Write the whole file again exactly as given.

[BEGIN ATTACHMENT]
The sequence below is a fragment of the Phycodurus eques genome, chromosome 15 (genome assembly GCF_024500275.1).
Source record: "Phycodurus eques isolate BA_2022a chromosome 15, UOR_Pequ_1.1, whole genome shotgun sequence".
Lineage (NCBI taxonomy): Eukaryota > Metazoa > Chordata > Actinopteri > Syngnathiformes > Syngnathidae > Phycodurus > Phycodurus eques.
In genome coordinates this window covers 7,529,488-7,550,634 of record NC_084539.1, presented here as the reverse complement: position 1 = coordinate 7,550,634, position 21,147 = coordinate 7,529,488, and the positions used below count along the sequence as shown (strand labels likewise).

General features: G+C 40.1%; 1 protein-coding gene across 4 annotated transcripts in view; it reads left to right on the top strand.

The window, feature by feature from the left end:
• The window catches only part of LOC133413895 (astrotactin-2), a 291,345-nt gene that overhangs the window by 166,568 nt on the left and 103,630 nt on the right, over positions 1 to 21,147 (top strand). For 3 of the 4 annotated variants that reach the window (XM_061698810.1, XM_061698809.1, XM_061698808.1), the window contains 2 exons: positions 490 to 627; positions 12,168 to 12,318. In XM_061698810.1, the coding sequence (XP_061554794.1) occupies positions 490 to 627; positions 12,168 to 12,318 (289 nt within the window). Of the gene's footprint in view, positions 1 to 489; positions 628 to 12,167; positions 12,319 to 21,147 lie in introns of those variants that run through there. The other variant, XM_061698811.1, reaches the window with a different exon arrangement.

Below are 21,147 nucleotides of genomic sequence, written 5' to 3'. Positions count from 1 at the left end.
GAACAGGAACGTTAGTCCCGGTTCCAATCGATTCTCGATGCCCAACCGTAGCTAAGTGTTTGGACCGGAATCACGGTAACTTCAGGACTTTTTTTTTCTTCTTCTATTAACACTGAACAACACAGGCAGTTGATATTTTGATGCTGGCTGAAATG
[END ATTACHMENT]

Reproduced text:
The sequence below is a fragment of the Phycodurus eques genome, chromosome 15 (genome assembly GCF_024500275.1).
Source record: "Phycodurus eques isolate BA_2022a chromosome 15, UOR_Pequ_1.1, whole genome shotgun sequence".
Lineage (NCBI taxonomy): Eukaryota > Metazoa > Chordata > Actinopteri > Syngnathiformes > Syngnathidae > Phycodurus > Phycodurus eques.
In genome coordinates this window covers 7,529,488-7,550,634 of record NC_084539.1, presented here as the reverse complement: position 1 = coordinate 7,550,634, position 21,147 = coordinate 7,529,488, and the positions used below count along the sequence as shown (strand labels likewise).

General features: G+C 40.1%; 1 protein-coding gene across 4 annotated transcripts in view; it reads left to right on the top strand.

The window, feature by feature from the left end:
• The window catches only part of LOC133413895 (astrotactin-2), a 291,345-nt gene that overhangs the window by 166,568 nt on the left and 103,630 nt on the right, over positions 1 to 21,147 (top strand). For 3 of the 4 annotated variants that reach the window (XM_061698810.1, XM_061698809.1, XM_061698808.1), the window contains 2 exons: positions 490 to 627; positions 12,168 to 12,318. In XM_061698810.1, the coding sequence (XP_061554794.1) occupies positions 490 to 627; positions 12,168 to 12,318 (289 nt within the window). Of the gene's footprint in view, positions 1 to 489; positions 628 to 12,167; positions 12,319 to 21,147 lie in introns of those variants that run through there. The other variant, XM_061698811.1, reaches the window with a different exon arrangement.

Below are 21,147 nucleotides of genomic sequence, written 5' to 3'. Positions count from 1 at the left end.
GAACAGGAACGTTAGTCCCGGTTCCAATCGATTCTCGATGCCCAACCGTAGCTAAGTGTTTGGACCGGAATCACGGTAACTTCAGGACTTTTTTTTTCTTCTTCTATTAACACTGAACAACACAGGCAGTTGATATTTTGATGCTGGCTGAAATG